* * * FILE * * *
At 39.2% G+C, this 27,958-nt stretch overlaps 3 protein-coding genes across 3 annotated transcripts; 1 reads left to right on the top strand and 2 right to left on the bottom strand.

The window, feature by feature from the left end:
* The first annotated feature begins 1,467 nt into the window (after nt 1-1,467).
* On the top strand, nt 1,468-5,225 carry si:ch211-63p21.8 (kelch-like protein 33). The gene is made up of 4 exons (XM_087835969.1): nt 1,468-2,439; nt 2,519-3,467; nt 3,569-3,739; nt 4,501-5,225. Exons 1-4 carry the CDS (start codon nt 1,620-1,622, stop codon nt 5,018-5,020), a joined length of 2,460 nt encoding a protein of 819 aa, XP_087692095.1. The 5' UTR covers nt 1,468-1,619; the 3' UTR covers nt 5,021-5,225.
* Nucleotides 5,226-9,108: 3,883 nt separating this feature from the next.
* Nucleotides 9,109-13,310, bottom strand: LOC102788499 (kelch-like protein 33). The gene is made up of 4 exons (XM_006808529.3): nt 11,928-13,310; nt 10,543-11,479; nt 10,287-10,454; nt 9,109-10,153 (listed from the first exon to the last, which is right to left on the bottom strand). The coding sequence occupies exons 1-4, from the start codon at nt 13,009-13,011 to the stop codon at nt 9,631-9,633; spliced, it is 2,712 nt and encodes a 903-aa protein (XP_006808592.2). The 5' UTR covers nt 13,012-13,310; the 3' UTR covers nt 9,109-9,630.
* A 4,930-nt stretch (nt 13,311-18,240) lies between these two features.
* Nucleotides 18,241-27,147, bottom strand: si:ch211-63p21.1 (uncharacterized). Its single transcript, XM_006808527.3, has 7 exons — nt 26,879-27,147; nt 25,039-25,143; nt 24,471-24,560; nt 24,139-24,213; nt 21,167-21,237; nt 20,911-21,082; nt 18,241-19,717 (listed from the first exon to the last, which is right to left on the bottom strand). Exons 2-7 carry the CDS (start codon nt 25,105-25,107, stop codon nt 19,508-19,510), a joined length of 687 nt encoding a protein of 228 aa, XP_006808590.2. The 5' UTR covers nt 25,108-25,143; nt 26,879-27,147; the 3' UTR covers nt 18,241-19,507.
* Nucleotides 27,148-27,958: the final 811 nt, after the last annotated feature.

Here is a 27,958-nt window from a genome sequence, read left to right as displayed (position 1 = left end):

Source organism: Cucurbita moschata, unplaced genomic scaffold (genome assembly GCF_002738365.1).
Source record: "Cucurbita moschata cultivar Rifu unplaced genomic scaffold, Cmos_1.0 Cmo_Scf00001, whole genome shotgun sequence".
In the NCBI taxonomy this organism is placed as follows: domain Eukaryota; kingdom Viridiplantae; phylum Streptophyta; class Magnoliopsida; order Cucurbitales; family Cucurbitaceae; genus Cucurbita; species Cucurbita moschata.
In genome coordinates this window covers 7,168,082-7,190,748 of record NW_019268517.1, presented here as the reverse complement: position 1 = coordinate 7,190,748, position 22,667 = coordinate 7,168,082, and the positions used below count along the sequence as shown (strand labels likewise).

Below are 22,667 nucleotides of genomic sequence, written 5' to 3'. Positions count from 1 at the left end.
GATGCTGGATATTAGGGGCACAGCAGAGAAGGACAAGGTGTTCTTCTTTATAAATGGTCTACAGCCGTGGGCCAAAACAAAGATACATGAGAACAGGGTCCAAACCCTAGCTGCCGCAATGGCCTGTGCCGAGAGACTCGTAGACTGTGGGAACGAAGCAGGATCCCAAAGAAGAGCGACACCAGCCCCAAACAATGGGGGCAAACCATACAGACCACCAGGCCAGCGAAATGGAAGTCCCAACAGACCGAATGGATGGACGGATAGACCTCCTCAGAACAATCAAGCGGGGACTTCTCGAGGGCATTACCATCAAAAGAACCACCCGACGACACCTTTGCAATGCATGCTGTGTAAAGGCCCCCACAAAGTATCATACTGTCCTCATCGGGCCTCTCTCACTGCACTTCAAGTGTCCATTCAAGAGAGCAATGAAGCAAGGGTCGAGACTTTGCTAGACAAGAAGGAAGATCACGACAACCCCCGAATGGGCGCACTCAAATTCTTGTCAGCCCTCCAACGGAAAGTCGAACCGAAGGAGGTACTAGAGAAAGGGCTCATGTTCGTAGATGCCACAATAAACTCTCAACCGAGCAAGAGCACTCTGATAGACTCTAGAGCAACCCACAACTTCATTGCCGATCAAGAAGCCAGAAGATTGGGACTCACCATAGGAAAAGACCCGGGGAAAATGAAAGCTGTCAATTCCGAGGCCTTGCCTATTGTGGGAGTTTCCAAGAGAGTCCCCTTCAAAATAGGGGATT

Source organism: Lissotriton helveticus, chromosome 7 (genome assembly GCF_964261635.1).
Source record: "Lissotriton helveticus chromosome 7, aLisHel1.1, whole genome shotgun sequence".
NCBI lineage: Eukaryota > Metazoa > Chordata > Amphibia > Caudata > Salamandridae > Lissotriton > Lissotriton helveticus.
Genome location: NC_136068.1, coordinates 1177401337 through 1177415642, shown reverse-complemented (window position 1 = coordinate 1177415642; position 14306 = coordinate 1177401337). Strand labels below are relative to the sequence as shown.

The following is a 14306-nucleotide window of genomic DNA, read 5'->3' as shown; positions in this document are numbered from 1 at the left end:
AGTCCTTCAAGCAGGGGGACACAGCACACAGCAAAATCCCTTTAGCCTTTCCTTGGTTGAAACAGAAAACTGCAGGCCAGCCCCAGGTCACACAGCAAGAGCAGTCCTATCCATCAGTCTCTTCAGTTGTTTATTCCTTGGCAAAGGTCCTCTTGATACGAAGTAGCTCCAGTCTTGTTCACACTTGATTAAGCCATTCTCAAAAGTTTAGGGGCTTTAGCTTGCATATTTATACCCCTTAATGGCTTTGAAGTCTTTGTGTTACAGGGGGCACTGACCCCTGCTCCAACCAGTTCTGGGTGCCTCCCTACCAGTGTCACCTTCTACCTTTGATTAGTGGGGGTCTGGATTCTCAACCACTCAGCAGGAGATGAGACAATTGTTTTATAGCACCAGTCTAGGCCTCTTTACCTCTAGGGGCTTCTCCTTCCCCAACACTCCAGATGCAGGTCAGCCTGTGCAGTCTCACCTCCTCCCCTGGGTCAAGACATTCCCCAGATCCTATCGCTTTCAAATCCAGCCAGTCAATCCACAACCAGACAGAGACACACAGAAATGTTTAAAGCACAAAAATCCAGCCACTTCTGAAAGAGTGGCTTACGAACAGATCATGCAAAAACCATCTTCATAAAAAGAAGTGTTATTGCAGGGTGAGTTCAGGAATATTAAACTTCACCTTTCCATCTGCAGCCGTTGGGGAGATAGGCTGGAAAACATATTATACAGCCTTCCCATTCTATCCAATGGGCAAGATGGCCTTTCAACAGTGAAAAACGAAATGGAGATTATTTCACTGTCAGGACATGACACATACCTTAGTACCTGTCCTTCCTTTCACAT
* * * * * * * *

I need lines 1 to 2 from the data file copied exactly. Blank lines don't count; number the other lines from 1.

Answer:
At 39.2% G+C, this 27,958-nt stretch overlaps 3 protein-coding genes across 3 annotated transcripts; 1 reads left to right on the top strand and 2 right to left on the bottom strand.

The window, feature by feature from the left end: